By Susan Partnow, Senior Compassionate Listening Facilitator
My family has gone through a number of extreme health crises in the past few years. As we journey through these painful territories, I’ve noticed how some of our beloveds are amazing at offering care and love in ways that are a powerful balm – and yet how others, despite their good intentions and all the love in their hearts, just don’t seem to know how. I have come to realize most of us lack great examples and no training! There is a skill set we can learn and develop. I want to share with you some of the insights my family has gathered.
Show up! Frequent signs of care and support are very appreciated: texts, emails, cards, phone calls (just leave a very brief love message– and don’t take offense if the call isn’t picked up – but that doesn’t mean you should stop calling!)
Be generous with your attention. Attention is like sustenance that nourishes a sense of being held and weaves a web of care while diminishing fear and the sense of being alone at a scary time.
Compassionately listen. Yes, LISTEN.
Do lots more listening than talking. Listen from your heart, beneath the words, to notice the feelings, state of mind, and spirit. Perhaps offer a reflection: “I can hear the sadness… I am hearing what a challenge this is…”—and allow silence, to see if there is more. Let it go if there is not.
Love ‘em up: Offer love, appreciation, admiration, memories, anecdotes, and kindness. Prayers. Offer encouragement. Resist sugar coating or minimizing the challenge or trauma. Be generous in your encouragement and faith in our capacity to meet the challenge—no matter the outcome.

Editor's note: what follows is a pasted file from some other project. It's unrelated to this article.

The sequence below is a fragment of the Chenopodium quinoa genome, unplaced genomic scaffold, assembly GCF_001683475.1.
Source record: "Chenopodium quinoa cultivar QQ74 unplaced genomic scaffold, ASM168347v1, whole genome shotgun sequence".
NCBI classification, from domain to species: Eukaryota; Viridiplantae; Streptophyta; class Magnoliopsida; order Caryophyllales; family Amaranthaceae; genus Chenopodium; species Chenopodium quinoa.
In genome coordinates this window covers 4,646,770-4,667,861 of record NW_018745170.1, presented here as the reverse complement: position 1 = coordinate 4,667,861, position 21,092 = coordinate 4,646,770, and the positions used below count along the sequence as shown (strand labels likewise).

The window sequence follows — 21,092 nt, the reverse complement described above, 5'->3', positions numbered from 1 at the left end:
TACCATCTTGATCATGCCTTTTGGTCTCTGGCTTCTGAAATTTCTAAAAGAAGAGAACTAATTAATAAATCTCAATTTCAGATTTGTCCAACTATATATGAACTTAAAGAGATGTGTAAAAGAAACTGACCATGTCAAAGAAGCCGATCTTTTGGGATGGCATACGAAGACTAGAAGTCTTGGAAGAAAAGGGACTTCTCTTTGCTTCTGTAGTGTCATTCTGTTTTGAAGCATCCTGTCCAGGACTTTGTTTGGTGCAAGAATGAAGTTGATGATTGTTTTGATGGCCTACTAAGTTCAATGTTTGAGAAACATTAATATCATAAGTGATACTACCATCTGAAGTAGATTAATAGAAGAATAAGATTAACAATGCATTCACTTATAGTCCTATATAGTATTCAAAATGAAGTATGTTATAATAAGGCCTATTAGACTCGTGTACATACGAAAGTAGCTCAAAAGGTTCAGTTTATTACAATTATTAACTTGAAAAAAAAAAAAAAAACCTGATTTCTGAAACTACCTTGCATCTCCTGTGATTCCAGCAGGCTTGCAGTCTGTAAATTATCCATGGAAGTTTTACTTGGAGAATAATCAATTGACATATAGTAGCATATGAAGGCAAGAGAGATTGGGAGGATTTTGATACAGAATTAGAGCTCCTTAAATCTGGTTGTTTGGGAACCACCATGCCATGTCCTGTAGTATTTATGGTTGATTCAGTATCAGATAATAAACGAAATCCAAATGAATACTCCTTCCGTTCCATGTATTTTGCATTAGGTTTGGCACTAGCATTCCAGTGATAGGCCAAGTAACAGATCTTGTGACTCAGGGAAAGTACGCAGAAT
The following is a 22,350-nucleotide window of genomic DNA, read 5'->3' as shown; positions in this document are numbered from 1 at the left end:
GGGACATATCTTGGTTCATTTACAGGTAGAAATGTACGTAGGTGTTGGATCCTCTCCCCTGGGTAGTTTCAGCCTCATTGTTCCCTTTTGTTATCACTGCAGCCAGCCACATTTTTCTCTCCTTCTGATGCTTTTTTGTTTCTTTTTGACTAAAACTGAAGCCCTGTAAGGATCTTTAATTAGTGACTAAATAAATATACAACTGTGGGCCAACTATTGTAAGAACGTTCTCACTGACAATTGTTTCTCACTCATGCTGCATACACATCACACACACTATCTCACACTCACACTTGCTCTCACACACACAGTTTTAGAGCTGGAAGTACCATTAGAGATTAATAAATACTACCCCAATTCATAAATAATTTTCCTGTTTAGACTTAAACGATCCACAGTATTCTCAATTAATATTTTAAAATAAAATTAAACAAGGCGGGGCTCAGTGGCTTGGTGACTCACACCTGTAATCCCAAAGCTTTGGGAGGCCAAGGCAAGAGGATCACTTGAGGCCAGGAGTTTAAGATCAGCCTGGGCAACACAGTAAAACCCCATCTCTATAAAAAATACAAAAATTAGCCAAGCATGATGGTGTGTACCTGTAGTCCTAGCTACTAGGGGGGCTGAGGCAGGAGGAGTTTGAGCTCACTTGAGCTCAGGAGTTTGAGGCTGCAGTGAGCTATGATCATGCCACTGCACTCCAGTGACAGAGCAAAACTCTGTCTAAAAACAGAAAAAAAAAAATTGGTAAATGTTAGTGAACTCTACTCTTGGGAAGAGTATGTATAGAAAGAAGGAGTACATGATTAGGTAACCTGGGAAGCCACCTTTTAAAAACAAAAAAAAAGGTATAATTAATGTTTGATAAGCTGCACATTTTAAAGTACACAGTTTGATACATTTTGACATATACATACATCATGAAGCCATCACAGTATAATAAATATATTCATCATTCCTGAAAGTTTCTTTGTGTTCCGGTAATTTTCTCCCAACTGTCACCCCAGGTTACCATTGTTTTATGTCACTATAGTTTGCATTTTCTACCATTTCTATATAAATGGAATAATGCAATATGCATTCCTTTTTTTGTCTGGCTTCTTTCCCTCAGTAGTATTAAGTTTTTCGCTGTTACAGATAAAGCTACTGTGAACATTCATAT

Connect at a heart level. Choose times to call or visit when you are feeling grounded and present so you can tune in and be as mindful as possible. Don’t call when you are distracted or in need of care yourself.
Be gentle with questions. Be sensitive to the emotional or mental work your questions call for. Asking for updates can feel stressful and call for a lot of emotional work. Your innocent question, “How is so and so doing,” can stir a lot of pain, grief, and even discouragement. (Can you get the updates elsewhere—from other friends or family or perhaps a blog that has been set up?) Be spacious. Check in—“is this a good time?” “Do you feel like talking?” “What would be helpful right now?” “How can I support you?”
Ask before advising. Resist making suggestions or giving advice: if you have some good ideas, ask if they are desired.
Add positive, healing energy. Inspiring quotes, poems, or photos. Funny cards or cartoons. It’s great to send these by email—they can be digested when the appetite is there— and savored and looked at again.
Follow the “Ring Theory”1: The people closest to a crisis fit inside an innermost ring, and others fill outer rings the further they are from the crisis. Support, support, support and listen IN. Seek your personal support and outlets for venting or worrying OUT to your next layer:
Source: Illustration by Wes Bausmith
NOTE: You need support too! Make sure you have your own circle of support—2 to 4 people you can go to for your empathy needs.
Gifts? Unnecessary—but if you like to give something, offer flowers, books, magazines, or food.
These ideas are offered with care. May we all learn to be skillful in offering our Compassionate Caring along with our Compassionate Listening.
You can join Susan at her upcoming workshops:
1 Premack Sandler, E. (2017, May 30). Ring Theory Helps Us Bring Comfort In. Psychology Today. https://www.psychologytoday.com/us/blog/promoting-hope-preventing-suicide/201705/ring-theory-helps-us-bring-comfort-in